Shop Upgrades: French Cleats

Published Friday, March 15, 2024 by Bryan

We've had many motorcycling posts, and a tech post, but not a real woodworking post on here for a while. There are a variety of reasons for that, but none of them are that I haven't been doing woodwork. I've been in the shop for a few hours most days for the last couple months. I didn't think I was going to share any of that work here, because it's not super photogenic. But I've been quite happy with how that work has improved other work, so I'm writing about it after all. Today's post is about my new french cleat system.

My table saw is one of the most important tools in my shop. There have been very few projects that I haven't used it for something. That makes it a little surprising that, until now, the accessories that I use with it have been, at best, hung on a nail or screw sticking out of the wall nearby. Most of the jigs, measuring devices, push sticks, etc. have been piled on a small table or even propped against the wall on the bare concrete floor.

A corner of a basement. A whiteboard and a few table saw tools hang on a white slat wood wall. Other tools are nearby on a small table or the ground. Several thin boards jut into the middle of the photograph from below.
Before: Poor use of space. A few items dispersed on a sparse wall. Ignore the wood in the foreground - the only pictures I have of this space are incidental background from other project shots, in this case during my toboggan build.

It was your usual cobbler's children situation - I'm always working on other projects, and doing the bare minimum to keep the working space ready for that. But another project you'll hear about in a future post finally made the clutter overwhelming.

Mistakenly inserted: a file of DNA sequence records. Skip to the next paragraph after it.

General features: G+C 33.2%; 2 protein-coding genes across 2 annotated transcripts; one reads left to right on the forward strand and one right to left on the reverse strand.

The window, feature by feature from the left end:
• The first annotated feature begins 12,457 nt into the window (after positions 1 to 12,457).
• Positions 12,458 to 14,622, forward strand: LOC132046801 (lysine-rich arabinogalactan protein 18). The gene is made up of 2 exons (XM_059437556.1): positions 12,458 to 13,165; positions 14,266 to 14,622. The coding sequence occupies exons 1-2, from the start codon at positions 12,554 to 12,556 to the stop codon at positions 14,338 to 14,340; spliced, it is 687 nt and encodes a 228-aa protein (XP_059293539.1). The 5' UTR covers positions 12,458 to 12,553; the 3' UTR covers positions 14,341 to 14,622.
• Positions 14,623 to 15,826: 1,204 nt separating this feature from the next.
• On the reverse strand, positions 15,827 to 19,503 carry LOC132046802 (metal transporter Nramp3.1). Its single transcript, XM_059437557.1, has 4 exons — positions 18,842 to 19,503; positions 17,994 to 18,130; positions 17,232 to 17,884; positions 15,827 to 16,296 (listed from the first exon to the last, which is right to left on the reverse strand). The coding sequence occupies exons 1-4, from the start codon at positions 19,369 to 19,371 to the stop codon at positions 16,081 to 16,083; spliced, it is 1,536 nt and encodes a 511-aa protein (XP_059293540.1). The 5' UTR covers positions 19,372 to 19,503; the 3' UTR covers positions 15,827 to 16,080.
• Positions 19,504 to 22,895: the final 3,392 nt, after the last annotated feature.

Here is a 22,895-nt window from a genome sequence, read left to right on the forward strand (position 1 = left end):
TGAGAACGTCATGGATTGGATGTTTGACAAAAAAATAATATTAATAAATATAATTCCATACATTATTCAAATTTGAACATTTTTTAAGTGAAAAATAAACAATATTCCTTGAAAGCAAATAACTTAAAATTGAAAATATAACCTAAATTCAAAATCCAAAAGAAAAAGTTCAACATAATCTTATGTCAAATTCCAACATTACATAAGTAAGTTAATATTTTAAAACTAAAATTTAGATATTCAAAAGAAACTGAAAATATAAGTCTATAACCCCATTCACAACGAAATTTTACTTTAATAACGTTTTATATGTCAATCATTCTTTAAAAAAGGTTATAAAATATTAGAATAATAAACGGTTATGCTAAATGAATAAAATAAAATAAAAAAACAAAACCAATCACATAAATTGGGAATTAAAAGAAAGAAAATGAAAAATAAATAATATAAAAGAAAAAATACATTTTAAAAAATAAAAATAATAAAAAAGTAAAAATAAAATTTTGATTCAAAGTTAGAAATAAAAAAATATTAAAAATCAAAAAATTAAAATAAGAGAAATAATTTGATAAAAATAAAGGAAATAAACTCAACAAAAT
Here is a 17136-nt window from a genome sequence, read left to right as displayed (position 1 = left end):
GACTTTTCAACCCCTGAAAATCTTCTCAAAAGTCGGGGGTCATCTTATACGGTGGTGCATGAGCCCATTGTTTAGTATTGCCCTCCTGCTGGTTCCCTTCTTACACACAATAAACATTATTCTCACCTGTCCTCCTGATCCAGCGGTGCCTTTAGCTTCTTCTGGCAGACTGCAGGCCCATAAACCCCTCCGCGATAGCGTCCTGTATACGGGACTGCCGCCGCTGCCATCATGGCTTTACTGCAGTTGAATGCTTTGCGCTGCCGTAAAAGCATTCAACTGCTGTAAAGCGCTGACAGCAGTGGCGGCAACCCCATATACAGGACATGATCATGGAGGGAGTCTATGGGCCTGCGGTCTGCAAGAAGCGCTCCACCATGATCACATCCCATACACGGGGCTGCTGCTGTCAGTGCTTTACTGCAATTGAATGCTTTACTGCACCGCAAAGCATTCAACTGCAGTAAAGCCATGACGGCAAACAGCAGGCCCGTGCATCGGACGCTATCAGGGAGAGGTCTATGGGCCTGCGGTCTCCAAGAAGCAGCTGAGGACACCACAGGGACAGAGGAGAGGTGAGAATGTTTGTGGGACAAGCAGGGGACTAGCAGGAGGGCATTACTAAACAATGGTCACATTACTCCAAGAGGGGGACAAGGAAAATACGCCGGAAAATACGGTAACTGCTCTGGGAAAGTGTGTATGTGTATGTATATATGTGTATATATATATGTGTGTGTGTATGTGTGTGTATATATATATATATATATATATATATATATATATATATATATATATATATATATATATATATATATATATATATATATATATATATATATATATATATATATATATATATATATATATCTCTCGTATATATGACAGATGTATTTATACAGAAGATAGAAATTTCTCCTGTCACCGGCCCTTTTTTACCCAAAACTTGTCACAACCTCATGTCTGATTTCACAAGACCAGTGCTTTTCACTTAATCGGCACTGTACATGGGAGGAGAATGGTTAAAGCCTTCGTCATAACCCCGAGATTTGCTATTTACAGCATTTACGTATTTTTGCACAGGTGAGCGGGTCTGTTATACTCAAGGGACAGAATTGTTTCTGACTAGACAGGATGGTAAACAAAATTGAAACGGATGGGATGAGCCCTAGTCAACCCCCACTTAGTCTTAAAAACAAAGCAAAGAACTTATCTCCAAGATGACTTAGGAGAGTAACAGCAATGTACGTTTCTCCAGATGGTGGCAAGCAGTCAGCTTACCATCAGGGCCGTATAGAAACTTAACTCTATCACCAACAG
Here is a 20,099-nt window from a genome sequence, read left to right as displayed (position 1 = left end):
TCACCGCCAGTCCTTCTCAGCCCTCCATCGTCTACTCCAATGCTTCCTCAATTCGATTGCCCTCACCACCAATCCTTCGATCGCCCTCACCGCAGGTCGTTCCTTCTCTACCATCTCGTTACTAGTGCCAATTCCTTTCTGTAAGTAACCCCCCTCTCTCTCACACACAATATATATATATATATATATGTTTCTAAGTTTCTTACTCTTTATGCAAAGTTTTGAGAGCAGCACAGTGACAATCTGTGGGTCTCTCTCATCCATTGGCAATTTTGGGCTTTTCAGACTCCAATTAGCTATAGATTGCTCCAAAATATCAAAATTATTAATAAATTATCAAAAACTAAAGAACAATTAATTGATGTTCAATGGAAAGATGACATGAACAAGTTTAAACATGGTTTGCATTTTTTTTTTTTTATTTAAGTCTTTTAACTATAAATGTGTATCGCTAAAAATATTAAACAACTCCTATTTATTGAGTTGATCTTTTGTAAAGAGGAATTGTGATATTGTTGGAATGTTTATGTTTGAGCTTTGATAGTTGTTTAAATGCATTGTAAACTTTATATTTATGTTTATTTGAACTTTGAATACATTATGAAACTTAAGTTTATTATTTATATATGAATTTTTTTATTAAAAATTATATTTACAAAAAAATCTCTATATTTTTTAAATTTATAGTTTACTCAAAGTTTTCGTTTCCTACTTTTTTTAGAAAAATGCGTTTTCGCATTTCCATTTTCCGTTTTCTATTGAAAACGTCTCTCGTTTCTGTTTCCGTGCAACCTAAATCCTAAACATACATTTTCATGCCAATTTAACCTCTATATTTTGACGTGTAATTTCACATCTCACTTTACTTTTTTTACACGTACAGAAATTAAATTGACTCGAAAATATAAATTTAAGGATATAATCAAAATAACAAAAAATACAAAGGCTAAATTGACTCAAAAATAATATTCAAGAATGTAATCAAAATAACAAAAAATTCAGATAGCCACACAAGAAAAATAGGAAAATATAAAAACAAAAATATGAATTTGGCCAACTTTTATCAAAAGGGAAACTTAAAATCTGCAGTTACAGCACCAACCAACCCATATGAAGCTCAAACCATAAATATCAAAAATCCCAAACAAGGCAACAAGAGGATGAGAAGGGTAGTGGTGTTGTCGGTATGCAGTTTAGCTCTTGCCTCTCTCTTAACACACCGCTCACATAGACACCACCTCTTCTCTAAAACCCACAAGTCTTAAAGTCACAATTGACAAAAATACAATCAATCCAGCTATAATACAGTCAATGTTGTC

I knew I needed to make better use of the wall space. What was up there had been hung there as the need arose. What put me off of just pulling a few nails and screws to make room for more nails and screws was the confidence that I'd need to pull those nails and screws again in the future, as tools and jigs changed. The way those rearrangements tend to cascade - making room here means I need to make room for the things that were there somewhere else - made me sure that I'd soon end up with another pile on my table and floor as I avoided that work again.

The same wall as the previous picture. Everything that was on it has been cleared off and replaced with ten horizontal strips of wood.
Step 1: French cleats hung on the wall.
End-side view of two cleats, showing the 45° chamfer in the back.
A better view of the shape of each cleat.

So I put in far more effort up front to reduce the effort of rearranging in the future - I made and installed "french cleats". They're 3/4in.-thick boards with a 45° mitre sloping downward into the wall on the back side, spaced six inches apart. To hang something on one, I build whatever I shape I need to interface with that something, and then screw a mating 45°-mitered strip to the back. Then that something can hang anywhere along any cleat without further fastening.